Vijay, aged 22, lost his eyesight soon after he completed 11th standard. This prevented him from continuing his education and left him feeling depressed and helpless. The fact that he belonged to a lower economic background just made matters worse. After having spent almost 3 years at home he finally heard our radio advertisement and contacted our helpdesk, desperate for a solution to his problems. He was made aware of the fact that life does not end with blindness and that there were many options he had to take his life forward. Since he was not eligible for the computer training courses, he was instead suggested vocational and rehabilitation courses that he could enroll in at NAB, M.P. He was informed of the mobility programs that would help him move around with ease.

Empowerment through technology

Nineteen year old Rakesh, a resident of Ramgarh, Jharkhand, found out about the Eyeway Helpdesk through a friend. He called the helpdesk curious to know whether a visually impaired person could operate a computer. Not only did our counselors assure Rakesh of this possibility they also shared with him information about the many available software and apps that enabled visually impaired persons to access computers, smart phones, books. Rakesh, having shown interest in gaining some computer skills, was guided to the National Association for Blind (NAB), Jamshedhpur. He has gotten in touch with NAB and hopes to join a computer training program soon.

Demonetization Blues

Govt needs to ensure that the recent demonetization does not lead to financial exclusion of the blind and visually impaired citizens

If the recent demonetization of 1000 and 500 rupee notes has to be made into a success for all sections of society then one needs to pay attention to the below listed red flags as far as persons with blindness and visual impairment are concerned. A cashless digital economy may imply near financial exclusion of the blind population from the mainstream economy. Read more

Overcoming disability through a positive attitude towards life

By Shruti Pushkarna

Visual impairment is not in the eyes, it’s in the mind. If you will feel that you are visually impaired then you will not be able to do anything. You need to go out of the way to explore the world.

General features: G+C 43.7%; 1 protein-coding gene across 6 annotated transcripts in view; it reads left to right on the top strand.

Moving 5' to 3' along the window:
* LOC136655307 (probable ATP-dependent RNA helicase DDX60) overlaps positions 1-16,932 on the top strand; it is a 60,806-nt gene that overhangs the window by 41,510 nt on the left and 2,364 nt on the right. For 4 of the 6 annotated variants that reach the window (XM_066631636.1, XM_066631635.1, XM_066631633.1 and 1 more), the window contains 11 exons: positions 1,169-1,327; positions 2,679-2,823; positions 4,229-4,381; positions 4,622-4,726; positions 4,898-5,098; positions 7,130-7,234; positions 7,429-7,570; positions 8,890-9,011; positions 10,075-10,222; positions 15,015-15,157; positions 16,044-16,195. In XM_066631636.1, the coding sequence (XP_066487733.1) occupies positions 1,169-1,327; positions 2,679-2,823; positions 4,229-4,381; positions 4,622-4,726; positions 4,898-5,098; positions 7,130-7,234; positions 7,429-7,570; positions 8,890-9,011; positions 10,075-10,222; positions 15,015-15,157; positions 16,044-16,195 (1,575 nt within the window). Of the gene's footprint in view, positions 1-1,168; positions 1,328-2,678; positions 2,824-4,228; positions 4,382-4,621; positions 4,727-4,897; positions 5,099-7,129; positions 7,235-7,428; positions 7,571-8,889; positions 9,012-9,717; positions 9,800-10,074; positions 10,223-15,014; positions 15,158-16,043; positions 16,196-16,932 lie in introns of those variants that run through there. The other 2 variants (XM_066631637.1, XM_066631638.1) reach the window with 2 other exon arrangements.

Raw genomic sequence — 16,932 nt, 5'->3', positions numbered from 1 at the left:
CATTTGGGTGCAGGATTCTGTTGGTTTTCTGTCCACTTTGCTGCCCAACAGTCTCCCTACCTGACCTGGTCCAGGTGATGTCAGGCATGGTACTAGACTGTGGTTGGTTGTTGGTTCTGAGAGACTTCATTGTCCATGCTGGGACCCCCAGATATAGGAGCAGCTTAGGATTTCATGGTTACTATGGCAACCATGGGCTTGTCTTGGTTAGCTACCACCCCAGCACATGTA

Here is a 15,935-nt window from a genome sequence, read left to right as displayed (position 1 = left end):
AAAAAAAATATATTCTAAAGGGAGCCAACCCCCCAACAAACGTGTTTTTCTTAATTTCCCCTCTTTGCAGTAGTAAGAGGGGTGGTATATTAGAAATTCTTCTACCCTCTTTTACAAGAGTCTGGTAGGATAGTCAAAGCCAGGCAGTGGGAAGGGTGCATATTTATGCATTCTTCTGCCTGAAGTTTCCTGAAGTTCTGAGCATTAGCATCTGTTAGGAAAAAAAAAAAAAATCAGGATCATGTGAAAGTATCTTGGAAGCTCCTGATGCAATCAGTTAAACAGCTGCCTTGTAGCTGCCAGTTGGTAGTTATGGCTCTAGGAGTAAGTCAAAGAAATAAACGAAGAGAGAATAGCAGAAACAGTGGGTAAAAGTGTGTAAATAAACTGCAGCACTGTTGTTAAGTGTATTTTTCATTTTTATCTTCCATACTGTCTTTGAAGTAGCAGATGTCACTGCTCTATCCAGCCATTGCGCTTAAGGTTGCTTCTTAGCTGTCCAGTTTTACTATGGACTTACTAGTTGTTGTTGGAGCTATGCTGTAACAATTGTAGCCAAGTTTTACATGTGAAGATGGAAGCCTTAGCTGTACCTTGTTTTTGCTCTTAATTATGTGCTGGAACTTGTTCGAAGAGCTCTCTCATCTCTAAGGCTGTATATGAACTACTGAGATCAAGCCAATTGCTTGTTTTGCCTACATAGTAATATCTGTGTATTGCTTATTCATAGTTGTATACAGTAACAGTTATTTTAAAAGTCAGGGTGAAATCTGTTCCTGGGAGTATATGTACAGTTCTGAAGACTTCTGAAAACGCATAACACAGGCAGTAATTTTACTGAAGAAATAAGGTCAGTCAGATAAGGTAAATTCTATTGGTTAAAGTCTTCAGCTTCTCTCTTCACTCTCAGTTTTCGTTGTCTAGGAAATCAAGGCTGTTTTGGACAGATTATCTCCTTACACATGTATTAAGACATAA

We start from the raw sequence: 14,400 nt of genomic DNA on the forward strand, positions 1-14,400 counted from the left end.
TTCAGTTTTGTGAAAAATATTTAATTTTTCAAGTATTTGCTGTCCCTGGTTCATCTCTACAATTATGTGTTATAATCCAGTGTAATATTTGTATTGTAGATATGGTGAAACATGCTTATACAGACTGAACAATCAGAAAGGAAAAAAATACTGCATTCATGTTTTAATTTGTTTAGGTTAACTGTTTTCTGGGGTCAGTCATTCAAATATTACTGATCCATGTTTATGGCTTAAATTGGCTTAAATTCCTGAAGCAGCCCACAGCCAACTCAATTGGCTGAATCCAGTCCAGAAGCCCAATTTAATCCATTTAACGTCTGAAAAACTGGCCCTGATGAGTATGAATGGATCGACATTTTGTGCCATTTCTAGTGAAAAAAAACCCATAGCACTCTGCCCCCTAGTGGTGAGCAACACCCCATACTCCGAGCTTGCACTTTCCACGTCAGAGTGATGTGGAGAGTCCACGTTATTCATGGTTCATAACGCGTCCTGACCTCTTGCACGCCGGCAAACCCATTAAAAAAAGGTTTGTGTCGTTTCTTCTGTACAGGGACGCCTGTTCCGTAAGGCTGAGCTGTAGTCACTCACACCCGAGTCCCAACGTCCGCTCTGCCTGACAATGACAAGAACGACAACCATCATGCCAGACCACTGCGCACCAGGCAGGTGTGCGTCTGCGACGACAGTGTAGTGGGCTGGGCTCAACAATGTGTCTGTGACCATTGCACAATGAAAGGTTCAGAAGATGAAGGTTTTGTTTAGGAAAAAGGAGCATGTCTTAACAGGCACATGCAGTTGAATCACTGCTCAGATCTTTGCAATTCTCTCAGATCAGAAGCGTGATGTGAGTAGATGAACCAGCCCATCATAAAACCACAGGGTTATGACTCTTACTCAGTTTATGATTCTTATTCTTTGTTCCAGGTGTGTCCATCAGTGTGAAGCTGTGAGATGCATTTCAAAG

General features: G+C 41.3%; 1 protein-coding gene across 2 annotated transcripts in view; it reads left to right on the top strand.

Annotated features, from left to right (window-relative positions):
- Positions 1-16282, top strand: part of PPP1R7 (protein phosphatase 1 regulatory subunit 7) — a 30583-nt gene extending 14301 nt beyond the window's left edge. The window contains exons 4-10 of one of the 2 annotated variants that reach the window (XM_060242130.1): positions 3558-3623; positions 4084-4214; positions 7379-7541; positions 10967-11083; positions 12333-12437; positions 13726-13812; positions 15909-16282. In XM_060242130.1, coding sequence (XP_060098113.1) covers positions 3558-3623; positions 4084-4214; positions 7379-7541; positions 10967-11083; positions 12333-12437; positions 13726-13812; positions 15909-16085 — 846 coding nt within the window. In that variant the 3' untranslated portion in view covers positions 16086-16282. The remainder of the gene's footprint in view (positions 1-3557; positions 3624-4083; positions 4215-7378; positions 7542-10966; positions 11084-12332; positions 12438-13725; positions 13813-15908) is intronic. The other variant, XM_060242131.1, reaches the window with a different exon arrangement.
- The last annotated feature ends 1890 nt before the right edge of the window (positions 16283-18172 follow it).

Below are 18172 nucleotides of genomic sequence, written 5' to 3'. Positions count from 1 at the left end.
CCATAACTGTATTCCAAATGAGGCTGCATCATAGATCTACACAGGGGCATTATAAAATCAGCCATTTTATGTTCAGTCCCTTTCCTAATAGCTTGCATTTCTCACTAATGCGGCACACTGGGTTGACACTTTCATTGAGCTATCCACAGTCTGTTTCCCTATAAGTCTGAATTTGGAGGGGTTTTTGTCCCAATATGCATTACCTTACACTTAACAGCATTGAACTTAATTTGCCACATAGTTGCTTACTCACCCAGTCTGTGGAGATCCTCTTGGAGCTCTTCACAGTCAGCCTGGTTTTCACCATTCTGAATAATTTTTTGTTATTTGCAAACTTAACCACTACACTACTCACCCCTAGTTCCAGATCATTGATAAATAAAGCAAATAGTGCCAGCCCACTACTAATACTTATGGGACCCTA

Says Chetna Nagpal, who was born with an eye condition called Nystagmus. It is a condition of involuntary eye movement that may result in reduced or limited vision. In her case, Chetna can see things but is unable to focus on anything. But unlike many, Chetna does not find her disability to be limiting. She believes visual impairment is more of a mental condition than a physical one.
A 21 year old ambitious young woman, she is studying in her first year Political Science major in one of India’s top colleges, Lady Shri Ram College for Women. Born to totally blind parents, Chetna did not have it easy while growing up. Chetna’s parents did not know she could see at all until the age where she started to talk and point out things to them. Read more

Hospital to Hospit-able: How hospitals can overcome inaccessibility

By Anoushka Mathews

Most government hospitals in Delhi, despite being spaces for diagnosis and recovery, are teeming with lines, unending paper work, and tired patients. The wait is long for those who do not have an uncle or cousin working at the hospital. However, for those who are visually impaired, even basic access to hospital services and facilities is possible only through dependence or great strife.

Imagine being visually impaired and visiting the hospital alone. The obstacle course begins even before entering the hospital. The only way to locate the main gate is to rely on a helpful passerby. On arriving at the main entrance, again, the only way to proceed further is to depend on directions from a guard or a fellow patient. Many are not trained to provide such assistance, and may provide instructions that might not make much sense to a person who is blind or visually impaired. Read more

World Disability Day Musings

By George Abraham

Every blind Indian is potentially a part of the Human Resource of the country. They must be invested in and not merely provided for. The nation needs to realize this as much as the government, the society, the families and the blind person himself or herself needs to realize this. There is a huge potential which we need to recognize, nurture and tap into. Read more